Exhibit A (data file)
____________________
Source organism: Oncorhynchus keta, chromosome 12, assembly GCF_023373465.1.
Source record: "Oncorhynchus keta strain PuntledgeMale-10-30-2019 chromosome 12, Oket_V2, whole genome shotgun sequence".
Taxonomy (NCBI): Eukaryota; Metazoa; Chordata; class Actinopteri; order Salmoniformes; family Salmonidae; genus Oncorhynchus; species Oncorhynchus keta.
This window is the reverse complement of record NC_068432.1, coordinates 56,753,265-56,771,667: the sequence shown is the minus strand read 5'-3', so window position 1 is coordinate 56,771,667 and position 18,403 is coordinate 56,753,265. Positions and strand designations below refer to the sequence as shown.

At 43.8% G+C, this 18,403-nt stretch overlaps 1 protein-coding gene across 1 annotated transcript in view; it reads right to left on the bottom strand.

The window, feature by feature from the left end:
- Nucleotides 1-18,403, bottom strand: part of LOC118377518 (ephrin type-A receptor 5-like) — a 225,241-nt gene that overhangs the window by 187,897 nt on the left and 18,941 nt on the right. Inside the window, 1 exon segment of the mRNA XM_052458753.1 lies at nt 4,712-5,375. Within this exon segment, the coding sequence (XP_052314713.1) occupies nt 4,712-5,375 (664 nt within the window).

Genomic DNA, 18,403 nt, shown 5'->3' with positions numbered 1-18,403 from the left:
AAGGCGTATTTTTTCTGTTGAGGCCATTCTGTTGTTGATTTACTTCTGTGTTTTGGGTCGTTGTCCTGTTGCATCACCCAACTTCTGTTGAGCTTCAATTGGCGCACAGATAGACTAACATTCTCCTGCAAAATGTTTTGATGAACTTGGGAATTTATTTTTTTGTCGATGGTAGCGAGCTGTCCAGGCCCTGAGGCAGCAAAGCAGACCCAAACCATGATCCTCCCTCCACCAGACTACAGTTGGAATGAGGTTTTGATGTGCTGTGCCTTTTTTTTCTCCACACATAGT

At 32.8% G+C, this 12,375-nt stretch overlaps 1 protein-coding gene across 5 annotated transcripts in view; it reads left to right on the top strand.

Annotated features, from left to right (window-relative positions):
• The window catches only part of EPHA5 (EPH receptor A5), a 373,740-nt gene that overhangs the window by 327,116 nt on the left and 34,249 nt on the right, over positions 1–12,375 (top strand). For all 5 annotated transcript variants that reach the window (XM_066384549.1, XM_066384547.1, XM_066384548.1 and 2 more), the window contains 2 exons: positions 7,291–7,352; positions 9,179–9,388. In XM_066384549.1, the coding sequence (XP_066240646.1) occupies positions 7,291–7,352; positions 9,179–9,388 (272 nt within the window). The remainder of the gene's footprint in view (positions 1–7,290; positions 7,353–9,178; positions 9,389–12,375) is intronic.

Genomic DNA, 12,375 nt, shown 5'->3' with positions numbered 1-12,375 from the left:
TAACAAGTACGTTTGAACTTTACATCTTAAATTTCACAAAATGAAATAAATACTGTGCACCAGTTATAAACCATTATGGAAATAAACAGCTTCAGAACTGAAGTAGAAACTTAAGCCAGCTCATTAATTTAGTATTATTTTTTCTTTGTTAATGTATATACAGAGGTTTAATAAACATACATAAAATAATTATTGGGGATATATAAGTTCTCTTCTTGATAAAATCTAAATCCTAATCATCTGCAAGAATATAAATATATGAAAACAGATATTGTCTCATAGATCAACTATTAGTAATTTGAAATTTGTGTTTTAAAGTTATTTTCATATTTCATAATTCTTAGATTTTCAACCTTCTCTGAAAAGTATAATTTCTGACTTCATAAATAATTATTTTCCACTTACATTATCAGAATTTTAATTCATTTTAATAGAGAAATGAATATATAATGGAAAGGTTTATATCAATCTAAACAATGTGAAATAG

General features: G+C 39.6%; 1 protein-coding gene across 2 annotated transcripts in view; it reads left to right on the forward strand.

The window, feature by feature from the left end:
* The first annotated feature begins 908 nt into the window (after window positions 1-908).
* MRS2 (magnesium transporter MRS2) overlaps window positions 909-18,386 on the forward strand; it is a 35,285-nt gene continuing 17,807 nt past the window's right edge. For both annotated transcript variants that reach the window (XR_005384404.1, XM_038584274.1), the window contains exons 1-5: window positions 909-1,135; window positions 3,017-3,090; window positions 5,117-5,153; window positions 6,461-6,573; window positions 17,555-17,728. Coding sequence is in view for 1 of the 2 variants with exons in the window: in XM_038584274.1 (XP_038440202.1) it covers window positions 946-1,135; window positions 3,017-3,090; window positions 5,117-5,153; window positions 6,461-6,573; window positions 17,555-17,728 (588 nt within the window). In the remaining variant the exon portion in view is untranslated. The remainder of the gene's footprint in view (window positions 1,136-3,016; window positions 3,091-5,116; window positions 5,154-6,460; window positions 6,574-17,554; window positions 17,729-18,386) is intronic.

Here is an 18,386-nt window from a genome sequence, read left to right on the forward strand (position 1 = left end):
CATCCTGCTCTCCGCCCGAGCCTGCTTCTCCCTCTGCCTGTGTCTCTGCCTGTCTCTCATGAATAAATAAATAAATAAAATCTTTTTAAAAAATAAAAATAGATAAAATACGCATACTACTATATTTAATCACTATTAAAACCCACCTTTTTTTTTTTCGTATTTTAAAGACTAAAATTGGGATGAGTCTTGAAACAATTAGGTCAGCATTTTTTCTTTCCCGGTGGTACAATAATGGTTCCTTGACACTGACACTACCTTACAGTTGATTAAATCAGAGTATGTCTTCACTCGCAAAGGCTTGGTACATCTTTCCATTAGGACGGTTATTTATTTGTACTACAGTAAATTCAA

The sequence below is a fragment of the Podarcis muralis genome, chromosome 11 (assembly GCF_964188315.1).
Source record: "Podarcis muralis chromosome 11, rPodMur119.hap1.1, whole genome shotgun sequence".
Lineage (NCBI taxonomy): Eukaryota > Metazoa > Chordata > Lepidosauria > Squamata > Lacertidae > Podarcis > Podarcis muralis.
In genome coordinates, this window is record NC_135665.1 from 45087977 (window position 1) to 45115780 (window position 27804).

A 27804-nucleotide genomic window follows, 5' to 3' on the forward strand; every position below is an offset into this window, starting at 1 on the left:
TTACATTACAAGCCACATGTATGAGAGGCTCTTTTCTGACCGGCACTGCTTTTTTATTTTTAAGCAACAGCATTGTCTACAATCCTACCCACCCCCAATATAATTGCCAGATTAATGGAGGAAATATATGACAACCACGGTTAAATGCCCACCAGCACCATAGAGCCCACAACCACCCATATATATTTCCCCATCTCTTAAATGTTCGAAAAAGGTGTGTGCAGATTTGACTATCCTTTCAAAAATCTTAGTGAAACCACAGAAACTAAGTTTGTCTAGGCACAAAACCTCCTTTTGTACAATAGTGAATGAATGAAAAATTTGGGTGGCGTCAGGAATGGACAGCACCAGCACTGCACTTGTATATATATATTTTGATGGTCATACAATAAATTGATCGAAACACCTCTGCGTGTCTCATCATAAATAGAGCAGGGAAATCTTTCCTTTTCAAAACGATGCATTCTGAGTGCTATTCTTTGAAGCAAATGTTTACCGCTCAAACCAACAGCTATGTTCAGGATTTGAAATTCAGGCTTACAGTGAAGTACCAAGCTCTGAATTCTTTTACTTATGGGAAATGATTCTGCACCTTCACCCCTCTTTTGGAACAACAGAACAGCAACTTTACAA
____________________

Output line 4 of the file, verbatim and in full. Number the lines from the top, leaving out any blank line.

This window is the reverse complement of record NC_068432.1, coordinates 56,753,265-56,771,667: the sequence shown is the minus strand read 5'-3', so window position 1 is coordinate 56,771,667 and position 18,403 is coordinate 56,753,265. Positions and strand designations below refer to the sequence as shown.